Title page for ETD etd-11102006-083842

Type of Document Dissertation
Author Malti, Nathalie
URN etd-11102006-083842
Title Voix, Mémoire et Ecriture: Transmission de la Mémoire et Identité Culturelle dans l’oeuvre de Fadhma et Taos Amrouche
Degree Doctor of Philosophy (Ph.D.)
Department French Studies
Advisory Committee
Advisor Name Title
Nathaniel Wing Committee Chair
Jack Yeager Committee Member
Katharine Jensen Committee Member
Pius Ngandu Committee Member
Anne Coldiron Dean's Representative
  • Kabyle
  • women's studies
  • Algeria
Date of Defense 2006-11-03
Availability unrestricted
This project examines the question of memory and cross-cultural identities in the context of diasporic cultures, focusing in particular on the works of two Algerian women: Fadhma Amrouche and her daughter Taos Amrouche. Both occupy a unique position in Maghrebian literature. Precursors of women’s writing in Algeria, their works reflect the experience of exile and displacement, and the shift from orality to the written word, from artistic creation to preservation of cultural patrimony, from identity crisis to a quest of one’s own cultural identity. Women writers at this time were marginalized and Fadhma’s and Taos’ marginalization appear as threefold. Firstly, they belong to a Berber ethnic minority in a country that is mainly Arab. Secondly, from a religious point of view, they are Christian in a predominantly Muslim country. Finally, Fadhma’s and Taos’ French education enables them to pass from a traditional oral culture to the written culture of men and as a consequence to experience cultural alienation in the process. This study explores how both authors articulate through writing, a “mémoire” of the sufferings and desires of Berber women in a society that has repressed their voices or has confined them to the domain of the spoken.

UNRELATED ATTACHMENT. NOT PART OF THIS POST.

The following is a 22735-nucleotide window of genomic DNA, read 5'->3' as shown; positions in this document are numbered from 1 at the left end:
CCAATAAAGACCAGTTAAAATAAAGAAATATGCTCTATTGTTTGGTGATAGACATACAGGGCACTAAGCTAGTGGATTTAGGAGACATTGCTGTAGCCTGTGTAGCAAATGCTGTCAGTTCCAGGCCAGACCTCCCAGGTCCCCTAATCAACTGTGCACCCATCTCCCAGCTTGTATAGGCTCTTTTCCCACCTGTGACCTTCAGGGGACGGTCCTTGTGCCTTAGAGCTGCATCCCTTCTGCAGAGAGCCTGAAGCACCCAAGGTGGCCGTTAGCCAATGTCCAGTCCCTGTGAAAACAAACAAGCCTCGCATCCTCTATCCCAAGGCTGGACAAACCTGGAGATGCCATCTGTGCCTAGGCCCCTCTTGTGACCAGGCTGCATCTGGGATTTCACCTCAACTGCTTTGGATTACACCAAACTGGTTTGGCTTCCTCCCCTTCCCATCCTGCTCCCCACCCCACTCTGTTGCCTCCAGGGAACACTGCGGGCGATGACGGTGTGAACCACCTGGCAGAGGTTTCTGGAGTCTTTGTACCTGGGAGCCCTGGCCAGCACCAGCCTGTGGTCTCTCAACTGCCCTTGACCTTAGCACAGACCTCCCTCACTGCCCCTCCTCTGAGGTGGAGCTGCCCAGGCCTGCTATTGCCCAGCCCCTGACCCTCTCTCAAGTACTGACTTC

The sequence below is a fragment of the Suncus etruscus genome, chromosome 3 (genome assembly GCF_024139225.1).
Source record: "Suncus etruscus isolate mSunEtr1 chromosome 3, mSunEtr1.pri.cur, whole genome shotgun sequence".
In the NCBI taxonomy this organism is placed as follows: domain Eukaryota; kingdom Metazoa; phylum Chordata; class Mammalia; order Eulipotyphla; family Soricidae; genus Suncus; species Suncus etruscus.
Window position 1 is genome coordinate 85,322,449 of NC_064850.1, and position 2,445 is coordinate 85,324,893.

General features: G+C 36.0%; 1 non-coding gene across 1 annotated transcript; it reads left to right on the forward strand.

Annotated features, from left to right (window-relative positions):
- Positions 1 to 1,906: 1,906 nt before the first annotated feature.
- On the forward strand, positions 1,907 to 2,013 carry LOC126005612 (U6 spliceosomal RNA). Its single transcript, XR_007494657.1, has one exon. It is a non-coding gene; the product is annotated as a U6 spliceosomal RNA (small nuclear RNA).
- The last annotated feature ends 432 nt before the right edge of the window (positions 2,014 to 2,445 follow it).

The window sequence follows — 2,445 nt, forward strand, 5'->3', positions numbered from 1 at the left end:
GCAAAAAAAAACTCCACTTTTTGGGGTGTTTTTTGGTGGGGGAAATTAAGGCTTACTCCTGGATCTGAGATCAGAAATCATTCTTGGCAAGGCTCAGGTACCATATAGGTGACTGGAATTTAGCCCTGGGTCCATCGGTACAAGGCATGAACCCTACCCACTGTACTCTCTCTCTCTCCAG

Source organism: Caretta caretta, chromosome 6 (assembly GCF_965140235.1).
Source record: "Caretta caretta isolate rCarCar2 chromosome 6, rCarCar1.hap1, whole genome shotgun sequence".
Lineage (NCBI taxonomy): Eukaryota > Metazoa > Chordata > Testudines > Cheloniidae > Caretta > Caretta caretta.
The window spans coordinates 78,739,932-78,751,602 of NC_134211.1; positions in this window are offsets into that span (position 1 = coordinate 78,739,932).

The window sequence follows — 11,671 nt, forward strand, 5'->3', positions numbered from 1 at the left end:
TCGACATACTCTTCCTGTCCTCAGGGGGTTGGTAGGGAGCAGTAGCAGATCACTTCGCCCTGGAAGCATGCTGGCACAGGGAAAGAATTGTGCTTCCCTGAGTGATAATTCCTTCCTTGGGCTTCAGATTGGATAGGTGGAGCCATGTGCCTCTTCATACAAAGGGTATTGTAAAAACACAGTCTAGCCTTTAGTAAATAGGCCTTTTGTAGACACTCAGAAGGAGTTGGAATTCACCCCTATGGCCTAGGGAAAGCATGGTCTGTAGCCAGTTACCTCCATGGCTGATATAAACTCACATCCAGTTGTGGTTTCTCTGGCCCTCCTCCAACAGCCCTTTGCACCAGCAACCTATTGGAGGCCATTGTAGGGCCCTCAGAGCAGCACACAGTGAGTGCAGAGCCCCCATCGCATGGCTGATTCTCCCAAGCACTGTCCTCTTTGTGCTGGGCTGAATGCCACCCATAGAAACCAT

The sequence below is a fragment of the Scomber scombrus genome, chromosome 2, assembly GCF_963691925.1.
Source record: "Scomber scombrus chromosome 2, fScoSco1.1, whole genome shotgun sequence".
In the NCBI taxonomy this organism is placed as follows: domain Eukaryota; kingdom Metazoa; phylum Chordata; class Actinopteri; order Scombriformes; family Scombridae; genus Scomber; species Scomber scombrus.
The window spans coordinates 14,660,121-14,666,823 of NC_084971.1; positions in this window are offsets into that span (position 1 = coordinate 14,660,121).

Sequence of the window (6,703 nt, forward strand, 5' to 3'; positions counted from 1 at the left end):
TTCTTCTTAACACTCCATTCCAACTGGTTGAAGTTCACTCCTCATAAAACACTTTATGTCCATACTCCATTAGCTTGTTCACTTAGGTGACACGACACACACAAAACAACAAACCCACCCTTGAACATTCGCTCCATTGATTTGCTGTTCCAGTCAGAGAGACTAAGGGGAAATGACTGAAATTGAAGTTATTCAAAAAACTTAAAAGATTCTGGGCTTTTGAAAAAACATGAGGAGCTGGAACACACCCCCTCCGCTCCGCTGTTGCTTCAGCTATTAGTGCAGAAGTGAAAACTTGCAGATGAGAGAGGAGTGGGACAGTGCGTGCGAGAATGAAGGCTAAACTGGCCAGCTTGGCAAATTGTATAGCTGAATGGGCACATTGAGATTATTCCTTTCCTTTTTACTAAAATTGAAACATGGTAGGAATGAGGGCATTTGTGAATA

French colonial occupation of Algeria radically changed women’s lives. Colonial officials and European settlers manipulated representations of Algerian women - both visual and textual – to suit the needs of imperialist designs. Women were often viewed as victims: silent, veiled, submissive and oppressed. This tendency to represent women as victims reinforced the colonizer’s belief that Algerian culture was backward. This study considers Fadhma’s and Taos’ texts as response to the destructive colonial practice of fictionalizing native women’s lives. Autobiographical writing provides a site from which they can assert their subjectivity, a site of resistance in a context of colonial and cultural oppression. In these women’s texts, we examine the various ways that gender, ethnicity, race, class and religious affiliation intersect and shape their lives, and explore their various strategies of negotiation and resistance to dominant and oppressive discourses.

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